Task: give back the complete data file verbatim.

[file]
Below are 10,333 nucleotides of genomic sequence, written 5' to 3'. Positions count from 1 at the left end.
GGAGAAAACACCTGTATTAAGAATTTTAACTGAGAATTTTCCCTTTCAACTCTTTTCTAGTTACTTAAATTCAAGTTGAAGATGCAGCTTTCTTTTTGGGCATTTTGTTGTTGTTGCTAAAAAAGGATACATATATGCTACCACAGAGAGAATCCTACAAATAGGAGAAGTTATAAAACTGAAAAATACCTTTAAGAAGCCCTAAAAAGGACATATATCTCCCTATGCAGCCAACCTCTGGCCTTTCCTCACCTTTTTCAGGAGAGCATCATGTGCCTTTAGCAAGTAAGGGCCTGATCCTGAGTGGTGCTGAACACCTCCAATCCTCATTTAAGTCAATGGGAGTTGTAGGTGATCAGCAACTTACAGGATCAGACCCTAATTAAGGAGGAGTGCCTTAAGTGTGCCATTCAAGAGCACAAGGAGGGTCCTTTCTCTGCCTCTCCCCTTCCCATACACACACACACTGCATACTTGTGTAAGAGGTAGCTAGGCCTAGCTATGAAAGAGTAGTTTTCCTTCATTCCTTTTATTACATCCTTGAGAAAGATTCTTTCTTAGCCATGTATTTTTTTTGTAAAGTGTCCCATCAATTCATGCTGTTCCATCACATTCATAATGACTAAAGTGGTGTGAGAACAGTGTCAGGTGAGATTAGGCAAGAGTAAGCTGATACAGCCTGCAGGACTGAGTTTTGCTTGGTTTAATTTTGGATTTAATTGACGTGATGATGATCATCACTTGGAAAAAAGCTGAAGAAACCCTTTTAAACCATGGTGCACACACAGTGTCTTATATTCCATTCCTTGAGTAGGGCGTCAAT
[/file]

Below are 10,333 nucleotides of genomic sequence, written 5' to 3'. Positions count from 1 at the left end.
GGAGAAAACACCTGTATTAAGAATTTTAACTGAGAATTTTCCCTTTCAACTCTTTTCTAGTTACTTAAATTCAAGTTGAAGATGCAGCTTTCTTTTTGGGCATTTTGTTGTTGTTGCTAAAAAAGGATACATATATGCTACCACAGAGAGAATCCTACAAATAGGAGAAGTTATAAAACTGAAAAATACCTTTAAGAAGCCCTAAAAAGGACATATATCTCCCTATGCAGCCAACCTCTGGCCTTTCCTCACCTTTTTCAGGAGAGCATCATGTGCCTTTAGCAAGTAAGGGCCTGATCCTGAGTGGTGCTGAACACCTCCAATCCTCATTTAAGTCAATGGGAGTTGTAGGTGATCAGCAACTTACAGGATCAGACCCTAATTAAGGAGGAGTGCCTTAAGTGTGCCATTCAAGAGCACAAGGAGGGTCCTTTCTCTGCCTCTCCCCTTCCCATACACACACACACTGCATACTTGTGTAAGAGGTAGCTAGGCCTAGCTATGAAAGAGTAGTTTTCCTTCATTCCTTTTATTACATCCTTGAGAAAGATTCTTTCTTAGCCATGTATTTTTTTTGTAAAGTGTCCCATCAATTCATGCTGTTCCATCACATTCATAATGACTAAAGTGGTGTGAGAACAGTGTCAGGTGAGATTAGGCAAGAGTAAGCTGATACAGCCTGCAGGACTGAGTTTTGCTTGGTTTAATTTTGGATTTAATTGACGTGATGATGATCATCACTTGGAAAAAAGCTGAAGAAACCCTTTTAAACCATGGTGCACACACAGTGTCTTATATTCCATTCCTTGAGTAGGGCGTCAAT